The 4 Things a Paediatrician Wants You to Know About Looking After a Baby in Lockdown

Mum and baby

While people of all walks of life have been greatly affected by the COVID-19 pandemic, as a paediatrician and parent, my heart goes out to all parents across the country who are struggling to make sense of the situation.

As many people would know, raising a baby is tough work. Not to mention, having limited interaction with social and support networks isn’t making this any easier.

Dr Deb Levy
Image: Dr Deb Levy/supplied

I have noticed an increase in the number of parents putting off regular appointments or avoiding seeing a healthcare provider at all. New research commissioned by WaterWipes, to complement the launch of its 100% biodegradable baby wipe range, has provided a data-backed insight into some of the more concerning factors for parents.

  • One in five parents have delayed taking their child to a doctor or other health specialist due to the COVID-19 pandemic
  • Almost 30% of parents feel they have reduced access to their usual parent support networks
  • 90% of parents are likely to turn to internet search engines to diagnose or treat their children’s minor health problems

As one of the most accessible resources, the internet can be a great starting point to find the answers to common health questions, however, it can also give parents a false sense of reassurance, or on the other end, heighten anxieties. So it is much safer to talk to your healthcare provider about any concerns you may have.

As we continue to adapt to living in a pandemic, I wanted to share some of my tips for parenting in a pandemic.

How Urgent Is Urgent?

One of the most common questions I’m asked is, how do I know when to call the doctor or when should we go directly to an emergency department? And this is made even more tricky by COVID and wanting to avoid exposure to potentially harmful situations.

While we live through this pandemic, it’s important to be able to confidently identify the difference between urgent and non-urgent medical conditions.

There are a few things to consider when understanding these categorisations.

What’s the Context?

Is that a concerning rash or has your baby just been wearing something that’s left a mark on them? Is your baby out of breath because they’re having an asthma attack or because they just exercised? Context is key to understanding urgency.

How Old Is Your Baby?

Generally, you should err on the side of caution with babies under six months as it’s critical that they receive the right care at the right time. It can also be more difficult to self-diagnose.

Do They Look Very Sick?

A toddler with a high fever that is running around playing is a lot less concerning than a toddler without a fever but who looks pale and is lying quietly with rapid breathing. Chat to your doctor to understand what signs to look for that may indicate a more serious illness.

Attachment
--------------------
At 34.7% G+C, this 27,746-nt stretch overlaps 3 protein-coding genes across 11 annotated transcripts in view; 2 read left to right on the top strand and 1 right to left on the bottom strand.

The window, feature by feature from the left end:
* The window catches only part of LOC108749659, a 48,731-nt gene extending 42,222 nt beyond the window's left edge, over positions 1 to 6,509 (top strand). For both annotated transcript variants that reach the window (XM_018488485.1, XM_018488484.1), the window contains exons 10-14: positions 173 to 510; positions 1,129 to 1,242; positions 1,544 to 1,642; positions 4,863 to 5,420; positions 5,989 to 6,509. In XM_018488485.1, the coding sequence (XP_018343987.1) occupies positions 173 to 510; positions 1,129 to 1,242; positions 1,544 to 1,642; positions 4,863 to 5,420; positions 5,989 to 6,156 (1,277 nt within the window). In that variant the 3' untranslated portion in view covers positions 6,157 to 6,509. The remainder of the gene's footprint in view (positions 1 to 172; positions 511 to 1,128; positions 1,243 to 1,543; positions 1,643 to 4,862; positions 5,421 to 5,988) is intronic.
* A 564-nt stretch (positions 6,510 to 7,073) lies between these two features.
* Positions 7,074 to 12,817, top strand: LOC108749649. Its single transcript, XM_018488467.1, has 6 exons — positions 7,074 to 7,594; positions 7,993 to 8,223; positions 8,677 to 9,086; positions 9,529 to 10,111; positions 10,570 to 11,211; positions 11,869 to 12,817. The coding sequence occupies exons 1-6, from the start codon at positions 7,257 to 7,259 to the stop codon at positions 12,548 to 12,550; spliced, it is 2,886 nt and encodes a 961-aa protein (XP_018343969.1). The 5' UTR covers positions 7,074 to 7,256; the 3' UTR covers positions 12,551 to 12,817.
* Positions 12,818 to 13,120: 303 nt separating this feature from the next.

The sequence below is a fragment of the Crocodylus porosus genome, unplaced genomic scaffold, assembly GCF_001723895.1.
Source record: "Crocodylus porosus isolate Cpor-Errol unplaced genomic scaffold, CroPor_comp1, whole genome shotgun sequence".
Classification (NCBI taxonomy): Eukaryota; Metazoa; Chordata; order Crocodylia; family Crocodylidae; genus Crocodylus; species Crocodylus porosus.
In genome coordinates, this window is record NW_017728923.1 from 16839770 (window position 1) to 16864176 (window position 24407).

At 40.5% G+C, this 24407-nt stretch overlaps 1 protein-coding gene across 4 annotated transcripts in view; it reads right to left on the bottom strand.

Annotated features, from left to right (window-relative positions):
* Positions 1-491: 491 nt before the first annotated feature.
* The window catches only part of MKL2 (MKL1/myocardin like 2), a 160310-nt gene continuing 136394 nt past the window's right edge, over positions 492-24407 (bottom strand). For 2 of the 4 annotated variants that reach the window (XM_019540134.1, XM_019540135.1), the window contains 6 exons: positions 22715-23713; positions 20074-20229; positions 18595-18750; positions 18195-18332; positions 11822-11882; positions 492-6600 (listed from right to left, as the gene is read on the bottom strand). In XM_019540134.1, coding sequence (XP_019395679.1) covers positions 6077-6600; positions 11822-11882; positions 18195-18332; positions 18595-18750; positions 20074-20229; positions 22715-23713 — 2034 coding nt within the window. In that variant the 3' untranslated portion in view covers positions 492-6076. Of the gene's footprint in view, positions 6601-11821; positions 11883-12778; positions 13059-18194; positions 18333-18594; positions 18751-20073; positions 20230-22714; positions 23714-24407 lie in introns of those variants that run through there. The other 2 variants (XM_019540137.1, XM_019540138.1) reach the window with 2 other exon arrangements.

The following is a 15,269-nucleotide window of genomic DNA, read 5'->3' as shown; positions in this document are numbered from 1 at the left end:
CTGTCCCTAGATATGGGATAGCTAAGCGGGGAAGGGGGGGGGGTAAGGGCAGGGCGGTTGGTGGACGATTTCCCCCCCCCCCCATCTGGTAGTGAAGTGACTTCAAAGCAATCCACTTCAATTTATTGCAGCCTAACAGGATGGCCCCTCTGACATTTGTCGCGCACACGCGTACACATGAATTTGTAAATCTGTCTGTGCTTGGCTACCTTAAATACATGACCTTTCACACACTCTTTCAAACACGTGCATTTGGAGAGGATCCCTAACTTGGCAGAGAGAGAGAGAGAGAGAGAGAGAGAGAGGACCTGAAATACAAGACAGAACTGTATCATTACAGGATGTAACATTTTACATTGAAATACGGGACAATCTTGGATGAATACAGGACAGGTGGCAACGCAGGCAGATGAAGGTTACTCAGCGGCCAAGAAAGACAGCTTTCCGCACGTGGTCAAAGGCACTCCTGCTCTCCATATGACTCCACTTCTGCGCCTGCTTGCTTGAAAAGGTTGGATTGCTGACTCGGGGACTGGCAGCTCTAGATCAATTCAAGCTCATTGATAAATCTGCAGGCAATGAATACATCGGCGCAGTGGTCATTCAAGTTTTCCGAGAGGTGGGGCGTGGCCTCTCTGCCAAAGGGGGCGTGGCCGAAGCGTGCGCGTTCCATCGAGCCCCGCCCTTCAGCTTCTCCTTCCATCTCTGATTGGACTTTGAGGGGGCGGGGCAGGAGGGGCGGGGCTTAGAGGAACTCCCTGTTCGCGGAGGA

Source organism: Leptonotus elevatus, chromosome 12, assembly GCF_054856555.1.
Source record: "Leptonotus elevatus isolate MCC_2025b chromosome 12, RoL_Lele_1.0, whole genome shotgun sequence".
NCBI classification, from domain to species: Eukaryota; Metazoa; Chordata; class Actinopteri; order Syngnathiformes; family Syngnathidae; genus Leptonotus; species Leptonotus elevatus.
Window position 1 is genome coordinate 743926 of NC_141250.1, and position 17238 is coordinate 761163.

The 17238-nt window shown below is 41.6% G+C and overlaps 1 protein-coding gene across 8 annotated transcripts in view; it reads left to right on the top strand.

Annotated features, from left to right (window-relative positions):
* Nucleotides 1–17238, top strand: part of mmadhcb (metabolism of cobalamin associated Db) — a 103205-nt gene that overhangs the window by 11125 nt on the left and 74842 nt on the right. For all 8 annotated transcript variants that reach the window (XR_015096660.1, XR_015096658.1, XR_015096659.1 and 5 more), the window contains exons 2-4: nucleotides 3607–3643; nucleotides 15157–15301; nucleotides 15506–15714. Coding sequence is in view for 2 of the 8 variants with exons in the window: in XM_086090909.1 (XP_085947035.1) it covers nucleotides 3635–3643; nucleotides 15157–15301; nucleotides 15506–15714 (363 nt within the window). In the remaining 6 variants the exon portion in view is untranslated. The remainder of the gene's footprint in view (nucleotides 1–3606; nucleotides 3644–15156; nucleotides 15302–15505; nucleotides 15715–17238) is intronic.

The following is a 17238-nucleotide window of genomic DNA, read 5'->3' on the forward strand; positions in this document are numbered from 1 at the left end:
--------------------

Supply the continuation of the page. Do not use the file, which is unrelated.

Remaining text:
How Are You Feeling?

I understand it can be frustrating when dealing with a baby’s medical complaints. Take a moment to step back and breathe — you can’t care for your baby properly if you’re stressed. 

Dealing With Common Concerns

Teething (21%), nappy rash (20%) and baby eczema (19%) are considered to be some of the most frustrating health concerns for Aussie parents to deal with, according to the recent WaterWipes research.

The good news is, they’re actually all surprisingly simple to address at home. The best news? I’m going to give you some pro tips to make it easy.


As the name suggests, this one is all about giving your baby something to sink their growing teeth into. Try popping a silicone teething ring in the fridge (not the freezer) to provide some cool relief. A gum massage will also go a long way.

Nappy Rash

Nappy rash can be caused or aggravated by harsh chemicals in nappies or baby cleaning products. Although it can be tempting to turn to home remedies like coconut oil, it’s important to avoid adding more irritants to your baby’s delicate, inflamed skin. Choose clinically-tested cleansing products that have minimal harsh additives, and follow up with a medically-approved barrier cream.

Baby Eczema

While eczema can’t be cured, the symptoms can be managed with a regular skincare routine. You will need to see a healthcare professional for this one, because although simple moisturising is key, your baby may also require a prescription of a steroid containing cream. It’s also important to see a healthcare professional as they can rule out secondary bacterial or viral infections.

Babies don’t come with instruction manuals, so it’s normal to have a range of questions at any given time. Hopefully, these tips will help you out as you continue your parenting journey. As always, there is no substitute for medical care so please seek case-based advice from your trusted healthcare professional if you have any concerns.

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